WebGL availability is hit-and-miss on mobile devices. HTML5 is also hit and miss, some devices perform reasonably well (getting 10+ frames per second) and others perform at the seconds-per-frame rate, or they just crash. Mobile devices are different from desktop computers, most notably JavaScript performance is typically 20 to 30 times worse than the desktop environment, and memory is tight; once you get into 20 MB or 30 MB of data (such as many graphics) the web page is likely to die.[/size][/font][/color][/background]

Wow, that's really bad about the fps. If this is true there is no way making and HTML5 game at all...You mean the realy old mobile devices? Or that includes the medium value ones released in the past 3 years? I need to search for more info about that...

 

Check out WebGLStats for some numbers. They say for devices they track that 7% of Android smart phones support WebGL, 5% of tablets. Other stats trackers have different but similar numbers.

HTML is designed for documents, not for apps.

Depending on what you are doing, what device you are on, and how your app is coded you might get pretty good numbers. I've seen a Nexus 7 from last summer get into the 30 FPS range for a WebGL game, but a 1.5 GHz quad-core is far above the average device in the wild.

We kept a bunch of "typical" phones around the office for several games, and using the default browser almost all of them immediately crashed when we were doing our first round of simple HTML5 games, which is why we are still sticking to apps. We discovered (somewhat surprisingly) most in our demographic were just using the stock browsers.

Now it is certainly possible that your demographic is different.

It is possible that everyone who browses to your site on mobile might be on Android devices. And that they all have Opera Mobile installed, or you might limit yourself to a portion of WebGL that is implemented on Chrome Mobile or Firefox Mobile. And all of those people might be running on new, high-end devices, all purchased within the last year.

As for Apple, iOS7 doesn't support WebGL yet, and considering Apple's stance on running iApps that didn't pay the app store tax, well, don't count on it any time soon. It took four years of their customers screaming at them before Apple permitted Flash-anything, and even then, well, if you have an iPhone you know it's current state. Don't expect to build your game in full-featured Flash and have Apple mobile customers enjoy it.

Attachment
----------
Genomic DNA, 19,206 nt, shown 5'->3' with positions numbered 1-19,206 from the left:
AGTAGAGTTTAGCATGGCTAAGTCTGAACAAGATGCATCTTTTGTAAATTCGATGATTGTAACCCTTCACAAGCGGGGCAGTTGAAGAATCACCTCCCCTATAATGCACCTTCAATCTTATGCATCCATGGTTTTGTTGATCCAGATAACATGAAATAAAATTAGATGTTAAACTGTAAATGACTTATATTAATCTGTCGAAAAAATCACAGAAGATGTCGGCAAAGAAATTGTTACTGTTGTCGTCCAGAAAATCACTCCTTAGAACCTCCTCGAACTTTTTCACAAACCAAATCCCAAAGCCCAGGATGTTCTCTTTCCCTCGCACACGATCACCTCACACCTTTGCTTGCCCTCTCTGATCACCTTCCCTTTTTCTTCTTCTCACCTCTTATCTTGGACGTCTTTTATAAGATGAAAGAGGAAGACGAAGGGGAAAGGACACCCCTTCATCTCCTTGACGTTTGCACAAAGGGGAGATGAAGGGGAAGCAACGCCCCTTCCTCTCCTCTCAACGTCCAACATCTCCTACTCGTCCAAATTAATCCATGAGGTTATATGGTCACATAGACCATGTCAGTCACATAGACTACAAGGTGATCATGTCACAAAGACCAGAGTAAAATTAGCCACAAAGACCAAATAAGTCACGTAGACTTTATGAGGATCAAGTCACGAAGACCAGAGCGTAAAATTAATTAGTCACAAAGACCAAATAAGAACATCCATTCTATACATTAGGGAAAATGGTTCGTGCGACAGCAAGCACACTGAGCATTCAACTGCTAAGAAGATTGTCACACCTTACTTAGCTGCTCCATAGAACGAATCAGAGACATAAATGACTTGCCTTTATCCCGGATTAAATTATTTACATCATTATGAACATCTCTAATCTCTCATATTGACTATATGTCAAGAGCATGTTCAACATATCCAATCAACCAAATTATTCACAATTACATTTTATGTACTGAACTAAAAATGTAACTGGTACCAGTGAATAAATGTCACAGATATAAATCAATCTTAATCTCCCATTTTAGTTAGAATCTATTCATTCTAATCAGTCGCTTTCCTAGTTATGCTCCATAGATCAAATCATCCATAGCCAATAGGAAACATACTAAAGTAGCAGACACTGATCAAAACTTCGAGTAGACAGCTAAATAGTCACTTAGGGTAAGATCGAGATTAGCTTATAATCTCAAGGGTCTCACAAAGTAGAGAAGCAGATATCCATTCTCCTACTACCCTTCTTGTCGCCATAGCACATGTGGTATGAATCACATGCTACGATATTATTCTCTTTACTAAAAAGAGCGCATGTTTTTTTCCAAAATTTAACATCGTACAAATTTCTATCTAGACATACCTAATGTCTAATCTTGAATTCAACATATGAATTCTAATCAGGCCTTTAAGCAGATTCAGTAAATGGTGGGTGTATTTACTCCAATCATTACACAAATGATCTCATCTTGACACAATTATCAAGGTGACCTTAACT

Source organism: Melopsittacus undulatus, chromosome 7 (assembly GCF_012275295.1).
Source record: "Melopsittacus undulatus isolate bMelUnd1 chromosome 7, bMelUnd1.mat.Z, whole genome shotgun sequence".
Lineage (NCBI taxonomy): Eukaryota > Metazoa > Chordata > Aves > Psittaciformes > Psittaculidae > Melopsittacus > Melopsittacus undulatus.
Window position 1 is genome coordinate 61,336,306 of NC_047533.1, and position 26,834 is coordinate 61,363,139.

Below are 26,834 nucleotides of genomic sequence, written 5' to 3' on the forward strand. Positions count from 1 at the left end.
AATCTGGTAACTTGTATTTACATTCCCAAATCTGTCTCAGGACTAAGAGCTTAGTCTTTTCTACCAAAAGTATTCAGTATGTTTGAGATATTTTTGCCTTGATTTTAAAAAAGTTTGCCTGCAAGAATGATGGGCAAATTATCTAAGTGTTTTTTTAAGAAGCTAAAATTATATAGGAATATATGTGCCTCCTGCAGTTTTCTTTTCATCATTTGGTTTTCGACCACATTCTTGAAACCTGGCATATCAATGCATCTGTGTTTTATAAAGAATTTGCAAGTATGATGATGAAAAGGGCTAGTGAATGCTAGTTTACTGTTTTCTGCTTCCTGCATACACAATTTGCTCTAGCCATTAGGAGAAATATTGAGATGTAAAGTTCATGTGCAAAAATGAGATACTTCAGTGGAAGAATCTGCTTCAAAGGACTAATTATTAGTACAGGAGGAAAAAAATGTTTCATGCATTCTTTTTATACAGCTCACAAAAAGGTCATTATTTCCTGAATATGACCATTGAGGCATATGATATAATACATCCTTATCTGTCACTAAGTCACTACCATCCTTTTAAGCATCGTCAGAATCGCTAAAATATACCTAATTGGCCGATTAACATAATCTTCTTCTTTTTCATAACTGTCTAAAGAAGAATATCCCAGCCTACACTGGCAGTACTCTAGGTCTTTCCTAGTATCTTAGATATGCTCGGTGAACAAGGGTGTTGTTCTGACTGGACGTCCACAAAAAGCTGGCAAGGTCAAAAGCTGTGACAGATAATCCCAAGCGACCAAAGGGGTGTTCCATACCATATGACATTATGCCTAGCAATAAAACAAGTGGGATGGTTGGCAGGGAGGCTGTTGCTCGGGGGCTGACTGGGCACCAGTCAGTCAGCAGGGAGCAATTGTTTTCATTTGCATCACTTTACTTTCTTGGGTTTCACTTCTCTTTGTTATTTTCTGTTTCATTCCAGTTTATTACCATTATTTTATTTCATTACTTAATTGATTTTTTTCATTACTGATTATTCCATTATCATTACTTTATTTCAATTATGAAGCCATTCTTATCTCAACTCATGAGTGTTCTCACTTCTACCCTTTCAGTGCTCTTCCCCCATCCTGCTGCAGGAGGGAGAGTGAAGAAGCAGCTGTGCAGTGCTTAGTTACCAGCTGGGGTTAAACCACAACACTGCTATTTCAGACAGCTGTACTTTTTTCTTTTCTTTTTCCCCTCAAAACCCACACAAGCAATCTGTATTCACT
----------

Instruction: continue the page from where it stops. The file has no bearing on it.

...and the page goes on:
Maybe I misunderstand the concept of an MMO. For me It was an online game that support players playing in the same ambient simultaneously. Didn't know it had so much to do with the "massive" part. (but makes sense to have something to do... right? ._.) How many players playing at the same time there has to be to be considered an MMO?

 

There have been online games for ages. Text-based multiplayer online games date back to the early 1970s.

The term "MMO" came about when people needed to differentiate smaller-scale online games with large scale undertakings. It depends on who you ask, but the cutoff line tends to be around 100,000 active users at the minimum. Below that you can usually use fairly small-scale infrastructure. Simultaneous online users is different than MAU or DAU, and games that require only matchmaking and partial mesh P2P node helpers need far less infrastructure than fully-hosted worlds. A simple world needs less infrastructure than a complex world. One well-written server can easily handle 5,000 simultaneous users for a simple game, which might equate to 30,000 'active' users. You might need two or three dedicated machines for a larger user base. One very popular title I worked on (not an MMO) had weekend peaks around 150K simultaneous players and only needed two racks of (heavy duty and seriously taxed) server machines, one in the US and a second in Europe.

The transition from "large online game" to "MMO" is usually not about the exact number of players.  The process means branching out from a few boxes at a single site or at a colo site, transitioning to a system of hundreds or thousands of machines at multiple sites around the globe. If a handful of people on 24/7 on call support are maintaining your servers, that is not an MMO. 


Check out my personal indie blog at bryanwagstaff.com.

#12 kburkhart84   Members   -  Reputation: 1568

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Posted 11 February 2014 - 09:17 PM

Well, GMStudio doesn't have any sound problems that I know of on NATIVE mobile builds, which would end up as APK files for Android for example.  It is an issue with trying to use HTML5 on mobile devices.  Desktop browsers work mostly well when running HTML5 games, moreso Firefox and Chrome, but mobile browsers don't work near as well, and that applies to the sound especially.

 

About MMO, I'm not sure what exact number there is to define where it turns from MO to Massive MO.  But I do know that there is a very big difference between coding a game where players simply connect to each other, one being a "server/client" and one where you have a single server running somewhere and you can have 100s of people connect to the same, persistent world.  Generally, MMO, at least to me, refers to a game with a persistent world.  I think that this is much of the difficulty in such a game.  Example, if you have a simple game server(which maybe has a player as a client as well) running "matches" like a typical FPS game, it is much more doable than a game where the world is constantly running and people connect when they can play, which is more of a "typical" MMORPG kind of game.  I'd think that once you get the first model running, it isn't but a matter of efficiency (and network speed) how many players can connect to a given server, but once you add on the persistent world, the whole thing changes.